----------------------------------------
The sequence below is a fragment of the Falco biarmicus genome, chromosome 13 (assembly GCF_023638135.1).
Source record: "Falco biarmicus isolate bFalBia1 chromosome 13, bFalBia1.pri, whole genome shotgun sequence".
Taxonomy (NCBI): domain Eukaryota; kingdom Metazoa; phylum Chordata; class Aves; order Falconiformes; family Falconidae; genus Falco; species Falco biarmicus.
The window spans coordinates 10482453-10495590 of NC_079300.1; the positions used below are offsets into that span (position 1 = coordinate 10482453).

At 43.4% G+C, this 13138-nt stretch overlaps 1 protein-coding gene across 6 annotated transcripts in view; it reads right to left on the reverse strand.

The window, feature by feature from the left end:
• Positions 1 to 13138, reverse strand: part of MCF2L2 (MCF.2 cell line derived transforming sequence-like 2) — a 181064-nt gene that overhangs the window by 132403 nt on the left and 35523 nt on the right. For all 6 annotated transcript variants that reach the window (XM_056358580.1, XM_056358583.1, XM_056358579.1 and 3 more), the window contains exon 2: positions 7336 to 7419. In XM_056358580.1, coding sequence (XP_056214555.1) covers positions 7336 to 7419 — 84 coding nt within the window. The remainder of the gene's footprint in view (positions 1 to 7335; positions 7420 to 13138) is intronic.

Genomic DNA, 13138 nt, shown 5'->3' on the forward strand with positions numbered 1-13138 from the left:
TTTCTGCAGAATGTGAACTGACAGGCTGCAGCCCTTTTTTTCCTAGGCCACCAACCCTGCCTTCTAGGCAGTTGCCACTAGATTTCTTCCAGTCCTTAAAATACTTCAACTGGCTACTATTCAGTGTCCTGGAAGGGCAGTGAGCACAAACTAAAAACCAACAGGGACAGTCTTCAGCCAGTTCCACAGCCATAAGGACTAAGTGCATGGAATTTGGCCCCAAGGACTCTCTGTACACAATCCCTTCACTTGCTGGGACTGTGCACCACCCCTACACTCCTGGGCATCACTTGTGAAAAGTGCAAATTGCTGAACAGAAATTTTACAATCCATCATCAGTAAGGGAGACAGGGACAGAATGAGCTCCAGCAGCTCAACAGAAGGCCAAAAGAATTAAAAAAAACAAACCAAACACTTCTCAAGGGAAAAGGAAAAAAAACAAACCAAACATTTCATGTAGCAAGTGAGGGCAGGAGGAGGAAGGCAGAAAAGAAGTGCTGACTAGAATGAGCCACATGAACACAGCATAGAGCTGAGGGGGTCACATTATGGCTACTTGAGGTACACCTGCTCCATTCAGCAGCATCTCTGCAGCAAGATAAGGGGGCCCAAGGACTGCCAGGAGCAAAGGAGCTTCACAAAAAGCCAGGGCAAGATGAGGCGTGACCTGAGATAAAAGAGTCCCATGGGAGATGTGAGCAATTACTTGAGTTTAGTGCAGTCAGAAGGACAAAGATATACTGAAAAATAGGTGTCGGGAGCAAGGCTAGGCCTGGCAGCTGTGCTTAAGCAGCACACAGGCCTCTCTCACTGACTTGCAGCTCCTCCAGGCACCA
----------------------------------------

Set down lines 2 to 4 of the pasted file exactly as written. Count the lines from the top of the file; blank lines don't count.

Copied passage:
Source record: "Falco biarmicus isolate bFalBia1 chromosome 13, bFalBia1.pri, whole genome shotgun sequence".
Taxonomy (NCBI): domain Eukaryota; kingdom Metazoa; phylum Chordata; class Aves; order Falconiformes; family Falconidae; genus Falco; species Falco biarmicus.
The window spans coordinates 10482453-10495590 of NC_079300.1; the positions used below are offsets into that span (position 1 = coordinate 10482453).